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   Vol. 17 No. 8
Friday February 9, 2018

Factory Signals Mixed Ahead of CNY
CNY Numbers

      Ahead of the Chinese New Year (CNY) factory shutdowns, market signals are rather mixed—and not just for air cargo.
      Container shipping demand, for example, has remained firm, and space is tight on the key trades from China into Europe and the U.S. But the expected surge in spot freight rates ahead of the official start to the holidays on February 16 has not materialized and lines have struggled to make General Rate Increases (GRI) stick.
      As FlyingTypers went to press, the emphasis for many shippers with urgent freight needs pre-CNY was switching to air. But thus far there hasn’t been a definite spike in rates and forwarders in Asia report ample capacity.

Where Art Thou Rates?

      Digital forwarder Flexport said air freight rates on key lanes were currently stable, with no significant gains apparent from China gateways, but added that the situation could change this week.
      “We’re beginning to see increases in demand for cargo ex-China, with capacity equally constrained to both the EU and the U.S.,” said Flexport. “We also expect space constraints out of Hong Kong and Vietnam.”
      Freightos’ latest report concluded that the Chinese New Year shutdown would interrupt international freight movements out of China “for a good 3-4 days each side of February 16, which means that for shippers, it’s getting close to the last chance to get shipments out in time.”
      The freight marketplace’s report warned that as part of this build-up, air and ocean freight movements out of China were facing squeezes in demand and tight capacities, which would raise prices at least until backlogs are cleared post-holiday.
      “Air freight prices from China have been recovering recently from an early January dip,” said the report. “Two weeks ago, China-U.S. prices were around normal non-peak rates ($2.50-3.00/kg), before rising to $2.65-3.00/kg last week, and then to $3.20-5.00/kg this week. China-Europe is in a similar range, up from $2.20-3.50/kg two weeks ago.”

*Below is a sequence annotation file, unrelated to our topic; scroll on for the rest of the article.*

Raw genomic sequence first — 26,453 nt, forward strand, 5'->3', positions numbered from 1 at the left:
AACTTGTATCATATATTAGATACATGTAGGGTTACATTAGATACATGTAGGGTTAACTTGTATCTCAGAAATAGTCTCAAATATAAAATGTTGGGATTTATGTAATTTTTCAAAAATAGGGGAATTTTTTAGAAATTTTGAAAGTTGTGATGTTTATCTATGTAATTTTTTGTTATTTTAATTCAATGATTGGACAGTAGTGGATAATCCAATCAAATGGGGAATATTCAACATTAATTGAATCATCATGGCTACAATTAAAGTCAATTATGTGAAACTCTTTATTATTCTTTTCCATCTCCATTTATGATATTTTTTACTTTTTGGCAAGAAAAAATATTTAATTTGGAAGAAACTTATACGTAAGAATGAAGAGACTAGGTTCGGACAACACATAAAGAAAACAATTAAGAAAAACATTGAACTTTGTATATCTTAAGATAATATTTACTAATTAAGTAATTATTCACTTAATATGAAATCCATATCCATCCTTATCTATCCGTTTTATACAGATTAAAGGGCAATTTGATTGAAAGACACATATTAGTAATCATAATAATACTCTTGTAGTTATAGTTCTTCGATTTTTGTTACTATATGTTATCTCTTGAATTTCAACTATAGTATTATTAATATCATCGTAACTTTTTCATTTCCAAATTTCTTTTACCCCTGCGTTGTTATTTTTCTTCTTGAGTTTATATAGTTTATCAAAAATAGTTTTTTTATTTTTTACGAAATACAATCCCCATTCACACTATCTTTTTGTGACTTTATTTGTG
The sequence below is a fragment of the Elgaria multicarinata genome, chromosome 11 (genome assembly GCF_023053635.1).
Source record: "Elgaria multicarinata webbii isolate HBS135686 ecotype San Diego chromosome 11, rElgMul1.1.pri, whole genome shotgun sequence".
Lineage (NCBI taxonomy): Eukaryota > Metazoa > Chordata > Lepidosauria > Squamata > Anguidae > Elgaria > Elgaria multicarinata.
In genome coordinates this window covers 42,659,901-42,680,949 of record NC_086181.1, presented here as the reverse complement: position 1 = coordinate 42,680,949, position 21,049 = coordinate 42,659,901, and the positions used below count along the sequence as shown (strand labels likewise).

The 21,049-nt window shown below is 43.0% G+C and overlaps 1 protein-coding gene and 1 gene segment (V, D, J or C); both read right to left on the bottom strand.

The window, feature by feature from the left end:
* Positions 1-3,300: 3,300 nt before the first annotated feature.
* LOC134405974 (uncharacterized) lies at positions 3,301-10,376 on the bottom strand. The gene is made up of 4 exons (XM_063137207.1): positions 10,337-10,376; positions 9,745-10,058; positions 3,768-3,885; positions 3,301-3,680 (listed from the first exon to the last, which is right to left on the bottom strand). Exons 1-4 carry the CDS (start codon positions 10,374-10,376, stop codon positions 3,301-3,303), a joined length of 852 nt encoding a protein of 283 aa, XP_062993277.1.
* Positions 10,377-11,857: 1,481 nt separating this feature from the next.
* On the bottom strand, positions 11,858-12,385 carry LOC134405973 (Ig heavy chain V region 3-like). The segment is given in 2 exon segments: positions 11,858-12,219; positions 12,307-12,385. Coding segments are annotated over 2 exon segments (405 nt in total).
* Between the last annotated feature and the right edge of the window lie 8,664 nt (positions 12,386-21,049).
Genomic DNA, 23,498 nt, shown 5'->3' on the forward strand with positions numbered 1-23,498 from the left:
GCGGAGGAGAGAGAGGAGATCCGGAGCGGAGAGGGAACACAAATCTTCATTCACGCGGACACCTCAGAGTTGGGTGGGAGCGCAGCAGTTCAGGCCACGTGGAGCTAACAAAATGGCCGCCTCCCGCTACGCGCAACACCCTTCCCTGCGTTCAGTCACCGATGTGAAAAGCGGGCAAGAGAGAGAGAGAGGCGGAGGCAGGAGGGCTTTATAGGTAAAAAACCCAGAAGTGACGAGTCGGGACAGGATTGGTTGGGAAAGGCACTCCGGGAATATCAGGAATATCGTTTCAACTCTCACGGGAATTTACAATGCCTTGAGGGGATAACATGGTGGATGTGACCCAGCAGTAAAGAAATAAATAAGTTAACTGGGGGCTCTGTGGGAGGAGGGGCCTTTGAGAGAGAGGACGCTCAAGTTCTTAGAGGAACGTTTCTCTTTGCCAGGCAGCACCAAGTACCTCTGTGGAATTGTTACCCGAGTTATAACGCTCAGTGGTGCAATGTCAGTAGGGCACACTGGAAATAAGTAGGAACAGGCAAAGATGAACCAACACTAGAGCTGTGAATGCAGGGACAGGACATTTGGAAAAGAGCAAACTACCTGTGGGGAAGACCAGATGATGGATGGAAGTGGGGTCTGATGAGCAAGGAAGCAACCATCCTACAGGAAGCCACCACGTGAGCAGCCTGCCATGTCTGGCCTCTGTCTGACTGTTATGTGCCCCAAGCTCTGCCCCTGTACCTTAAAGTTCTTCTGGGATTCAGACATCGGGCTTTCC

Rates Switchback

Paul Tsui      But analysts are not united when it comes to reading the current market. The TAC Index covering average prices per kilo from Shanghai PVG to Europe fell 9 percent to CNY17.40 (USD2.76) on February 5 compared to a week earlier, for example, while average prices from Hong Kong to Europe and the U.S. on February 5 were 3.5 percent and 3.83 percent lower, respectively, than a week before.
      The TAC Index readings were largely in line with the views of forwarders in Asia who in the last two weeks have been pessimistic about the pre-CNY market. Paul Tsui, managing director of Hong Kong-based forwarding and logistics operator Janel Group, said air cargo rates had barely moved since mid-January and space was available on all key routes. ”We don’t see any upward trend at all and most factories are closing this week and will only resume on February 26. It will be a quiet month—demand is not very high as some people expected.”

Looking Beyond CNY

      It will become clearer next week precisely why pre-CNY freight markets have so far been relatively flaccid, at least compared to expectations, but the outlook for the rest of the year is rosy. Certainly, unless this week’s stock market declines are harbingers of an economic downturn, there is also little on the global economic horizon to suggest anything but a prosperous year for air cargo supply chain stakeholders. Both IATA and Boeing recently predicted growth in cargo demand in 2018 of around 4.5 percent which, considering the heady numbers recorded in 2017, would represent a healthy year-on-year expansion.